David A. says, "Ed makes a big deal that his model works for 14C. Well, of course it does -- there is only a single source of atmospheric 14C (cosmic rays), and a single sink (radioactive decay"
That's erroneous, on two counts.
First of all, there are two sources, not one, for atmospheric 14C. The other source of 14C is the "bomb spike," from atmospheric testing of nuclear weapons (which ended in the early 1960s)..
Atmospheric 14C concentration soared due to those tests, and then began rapidly falling when the atmospheric test ban treaty brought atmospheric nuclear weapon tests to a halt.
It is the famous, beautifully-exponential decay curve of 14C levels, following the atmospheric test ban, from which we derive the 16.6 year 14C "residence time" figure. Here’s a log-scale graph of the famous 14C “bombspike:”
Secondly, the main sink for atmospheric 14C is not radioactive decay, it is exchange with other carbon reservoirs: mostly the oceans and biosphere, but also lakes, soil, etc. That's why, after the bomb spike, 14C levels fell with a half-life of only about 11.5 years, rather than 5,730 years.
David A. says, "humans are responsible for all of the excess carbon in today's atmosphere. And, in fact, nature still absorbs not only as much CO2 as it admits, but also about 50% more, of what humans emit -- the so-called airborne fraction."
That's mostly correct.
It is true that humans are responsible for increasing the CO2 level by about 130 ppmv, but I object to the word "excess" -- that's an ideological judgment, not a scientific one. The reality is that the 130 ppmv increase has merely eased the Earth's chronic shortage of atmospheric CO2.
The only other thing wrong with that statement is that David A. got the definition of "airborne fraction" backwards. It's the fraction of human CO2 emissions that remains in the atmosphere, not the fraction of human CO2 emissions removed by nature.
David A. says, "Consider this -- Ed has been trying to get his paper published for almost two years now. It has been rejected -- he won't say how many times. And he wonders why.... The answer is, because his claims are full of shit!"
Even though I agree that Ed's paper is flawed, those journal rejections are very weak evidence of it.
<RANT> (feel free to skip over my long, off-topic rant)
In quite a few fields, including climate science, the quality of the work has little to do with whether a paper is accepted for publication.
In fact, many refereed journals are dominated by junk science. Have you seen this expose of "grievance studies?"
A lot of what is published in the academic journals on climate science is as bad as "grievance studies." It is political hackery, masquerading as science.
Consider, for example, the recently concluded Jasper Ridge grasslands studies, from Stanford. They sought to find evidence that the "fertilization" benefits of eCO2 (elevated CO2) are countered by the warming effect of higher CO2 levels, so look at what they did.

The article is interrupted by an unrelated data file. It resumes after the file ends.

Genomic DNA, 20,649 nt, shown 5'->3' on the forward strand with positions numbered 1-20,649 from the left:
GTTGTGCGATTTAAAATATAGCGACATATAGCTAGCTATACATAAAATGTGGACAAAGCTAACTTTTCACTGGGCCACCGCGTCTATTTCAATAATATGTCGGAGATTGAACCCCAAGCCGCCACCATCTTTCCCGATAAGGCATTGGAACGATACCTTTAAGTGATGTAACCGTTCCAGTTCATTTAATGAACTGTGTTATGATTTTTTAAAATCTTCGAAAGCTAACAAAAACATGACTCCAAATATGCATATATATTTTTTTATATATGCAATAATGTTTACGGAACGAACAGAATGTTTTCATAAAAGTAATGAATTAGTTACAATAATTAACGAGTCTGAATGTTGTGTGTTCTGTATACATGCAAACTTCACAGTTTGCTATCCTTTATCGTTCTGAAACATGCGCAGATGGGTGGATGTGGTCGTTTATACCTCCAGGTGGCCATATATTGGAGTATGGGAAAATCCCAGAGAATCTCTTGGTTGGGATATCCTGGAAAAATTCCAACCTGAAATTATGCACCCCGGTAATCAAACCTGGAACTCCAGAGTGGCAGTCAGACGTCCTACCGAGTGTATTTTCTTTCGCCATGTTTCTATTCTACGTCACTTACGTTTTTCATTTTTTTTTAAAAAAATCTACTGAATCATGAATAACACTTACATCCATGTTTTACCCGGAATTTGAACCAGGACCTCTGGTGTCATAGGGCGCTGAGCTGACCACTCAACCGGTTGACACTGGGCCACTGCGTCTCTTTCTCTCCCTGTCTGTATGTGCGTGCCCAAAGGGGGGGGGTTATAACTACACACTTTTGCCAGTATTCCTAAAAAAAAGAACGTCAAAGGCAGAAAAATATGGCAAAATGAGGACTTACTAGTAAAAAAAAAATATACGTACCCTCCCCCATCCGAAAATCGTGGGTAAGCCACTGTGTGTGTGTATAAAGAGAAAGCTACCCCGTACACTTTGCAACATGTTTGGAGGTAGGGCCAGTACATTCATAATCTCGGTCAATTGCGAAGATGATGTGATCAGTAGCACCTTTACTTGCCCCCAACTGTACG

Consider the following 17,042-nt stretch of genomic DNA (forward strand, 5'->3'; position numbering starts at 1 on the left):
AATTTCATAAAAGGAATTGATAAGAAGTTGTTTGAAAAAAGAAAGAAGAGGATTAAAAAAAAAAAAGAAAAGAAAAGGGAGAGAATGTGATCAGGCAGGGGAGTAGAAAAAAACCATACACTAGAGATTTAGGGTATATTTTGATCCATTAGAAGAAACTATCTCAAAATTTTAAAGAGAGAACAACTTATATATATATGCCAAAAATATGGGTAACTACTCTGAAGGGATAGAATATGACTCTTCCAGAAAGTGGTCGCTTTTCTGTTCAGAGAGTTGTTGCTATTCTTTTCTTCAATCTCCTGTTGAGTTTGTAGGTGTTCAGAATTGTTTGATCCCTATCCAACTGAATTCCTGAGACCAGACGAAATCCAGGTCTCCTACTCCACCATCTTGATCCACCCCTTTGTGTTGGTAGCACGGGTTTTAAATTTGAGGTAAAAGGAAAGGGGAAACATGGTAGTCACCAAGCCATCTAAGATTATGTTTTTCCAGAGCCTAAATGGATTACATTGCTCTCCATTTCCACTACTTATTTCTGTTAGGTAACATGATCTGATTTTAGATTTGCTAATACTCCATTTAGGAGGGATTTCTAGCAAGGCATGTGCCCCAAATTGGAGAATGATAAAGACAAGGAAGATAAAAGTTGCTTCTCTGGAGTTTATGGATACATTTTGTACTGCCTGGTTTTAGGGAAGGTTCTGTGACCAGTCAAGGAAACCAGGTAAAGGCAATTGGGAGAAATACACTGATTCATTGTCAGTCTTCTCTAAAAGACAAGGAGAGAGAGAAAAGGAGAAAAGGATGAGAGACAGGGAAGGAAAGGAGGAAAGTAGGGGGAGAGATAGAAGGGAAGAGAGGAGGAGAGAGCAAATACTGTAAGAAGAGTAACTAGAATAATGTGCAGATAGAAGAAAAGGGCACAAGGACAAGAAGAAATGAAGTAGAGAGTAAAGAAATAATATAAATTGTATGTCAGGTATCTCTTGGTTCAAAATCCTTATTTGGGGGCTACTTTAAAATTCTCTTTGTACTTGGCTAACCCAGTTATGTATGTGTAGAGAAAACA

First, note that it is generally understood that a doubling of CO2 should produce an average ground level irradiance increase of 3.7 ±0.4 W/m² before feedbacks (though Prof. Will Happer has found evidence that CO2's forcing is commonly overestimated by about 40%, due to inaccuracies in the modeling of the far fringes of CO2's fine line spectrum).
So the Stanford folks installed heat lamps over their experimental grass plots, to see the effect of that increased IR radiation on plants.
But to stunt the growth of the wild grasses at Jasper Ridge, Stanford researchers did not add 3 or 4 W/m² of ground level irradiance. They added 80 W/m² — equivalent to >20 “doublings” of CO2 (when the reality is that it is unlikely that mankind will ever drive outdoor CO2 levels up to even one doubling of the current level).
I’m not kidding! Yet they still got their papers published in the most prestigious journals!
When 80 W/m² proved insufficient to stunt the grasses enough, they increased it to 250 W/m² — equivalent to about 67 doublings of CO2.
Here's a photo of the heat lamps they use at Jasper Ridge:
The amazing thing is that the journals aren't embarrassed to publish such drek. You can google search for “Jasper Ridge Global Change Experiment” to find out more.
But that's no more ridiculous than the anti-scientific "carbon budget" nonsense.
Note also that the processes which remove CO2 from the atmosphere cannot be significantly affected by the emission rate of "fossil" (anthropogenic) CO2. There simply is no plausible physical mechanism for such a coupling. It is the atmospheric CO2 level, not the CO2 emission rate, which primary governs the CO2 removal rate.
Now, as it happens, the CO2 removal rate has generally been approximately half the anthropogenic CO2 emission rate, for many years, with the result that CO2 levels have risen only about half as fast as would have happened without the negative feedbacks that remove CO2 at an accelerating rate. (Note: that acceleration apparently came as a big surprise for Hansen et al (1988), and is one of the main reasons their predictions 30 years ago were so far off.)